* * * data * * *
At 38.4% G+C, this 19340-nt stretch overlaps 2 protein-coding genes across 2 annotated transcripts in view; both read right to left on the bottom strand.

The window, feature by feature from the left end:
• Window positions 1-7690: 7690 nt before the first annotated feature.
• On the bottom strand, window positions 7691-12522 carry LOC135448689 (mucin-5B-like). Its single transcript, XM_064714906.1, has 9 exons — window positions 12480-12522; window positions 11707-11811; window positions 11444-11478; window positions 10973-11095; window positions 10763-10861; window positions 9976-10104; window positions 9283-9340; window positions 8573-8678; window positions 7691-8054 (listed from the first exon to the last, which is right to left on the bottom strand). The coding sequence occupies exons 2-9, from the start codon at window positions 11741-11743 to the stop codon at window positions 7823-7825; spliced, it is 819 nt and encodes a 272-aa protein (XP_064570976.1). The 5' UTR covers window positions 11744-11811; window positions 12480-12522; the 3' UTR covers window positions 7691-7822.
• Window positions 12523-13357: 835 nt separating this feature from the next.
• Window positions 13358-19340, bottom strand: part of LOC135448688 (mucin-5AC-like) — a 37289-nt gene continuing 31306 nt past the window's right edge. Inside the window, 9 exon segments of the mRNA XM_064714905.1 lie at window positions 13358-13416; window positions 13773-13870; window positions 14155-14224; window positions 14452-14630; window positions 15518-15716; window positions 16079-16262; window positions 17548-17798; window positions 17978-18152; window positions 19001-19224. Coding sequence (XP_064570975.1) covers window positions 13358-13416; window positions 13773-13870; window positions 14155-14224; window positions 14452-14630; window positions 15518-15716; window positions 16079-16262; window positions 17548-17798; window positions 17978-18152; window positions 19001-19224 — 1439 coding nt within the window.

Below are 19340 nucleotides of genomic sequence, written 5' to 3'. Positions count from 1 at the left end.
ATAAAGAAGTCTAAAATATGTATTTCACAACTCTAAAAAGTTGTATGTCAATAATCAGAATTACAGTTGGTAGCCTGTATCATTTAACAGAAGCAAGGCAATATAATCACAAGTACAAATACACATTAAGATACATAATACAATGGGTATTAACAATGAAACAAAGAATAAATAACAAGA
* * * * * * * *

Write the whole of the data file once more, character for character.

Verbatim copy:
At 38.4% G+C, this 19340-nt stretch overlaps 2 protein-coding genes across 2 annotated transcripts in view; both read right to left on the bottom strand.

The window, feature by feature from the left end:
• Window positions 1-7690: 7690 nt before the first annotated feature.
• On the bottom strand, window positions 7691-12522 carry LOC135448689 (mucin-5B-like). Its single transcript, XM_064714906.1, has 9 exons — window positions 12480-12522; window positions 11707-11811; window positions 11444-11478; window positions 10973-11095; window positions 10763-10861; window positions 9976-10104; window positions 9283-9340; window positions 8573-8678; window positions 7691-8054 (listed from the first exon to the last, which is right to left on the bottom strand). The coding sequence occupies exons 2-9, from the start codon at window positions 11741-11743 to the stop codon at window positions 7823-7825; spliced, it is 819 nt and encodes a 272-aa protein (XP_064570976.1). The 5' UTR covers window positions 11744-11811; window positions 12480-12522; the 3' UTR covers window positions 7691-7822.
• Window positions 12523-13357: 835 nt separating this feature from the next.
• Window positions 13358-19340, bottom strand: part of LOC135448688 (mucin-5AC-like) — a 37289-nt gene continuing 31306 nt past the window's right edge. Inside the window, 9 exon segments of the mRNA XM_064714905.1 lie at window positions 13358-13416; window positions 13773-13870; window positions 14155-14224; window positions 14452-14630; window positions 15518-15716; window positions 16079-16262; window positions 17548-17798; window positions 17978-18152; window positions 19001-19224. Coding sequence (XP_064570975.1) covers window positions 13358-13416; window positions 13773-13870; window positions 14155-14224; window positions 14452-14630; window positions 15518-15716; window positions 16079-16262; window positions 17548-17798; window positions 17978-18152; window positions 19001-19224 — 1439 coding nt within the window.

Below are 19340 nucleotides of genomic sequence, written 5' to 3'. Positions count from 1 at the left end.
ATAAAGAAGTCTAAAATATGTATTTCACAACTCTAAAAAGTTGTATGTCAATAATCAGAATTACAGTTGGTAGCCTGTATCATTTAACAGAAGCAAGGCAATATAATCACAAGTACAAATACACATTAAGATACATAATACAATGGGTATTAACAATGAAACAAAGAATAAATAACAAGA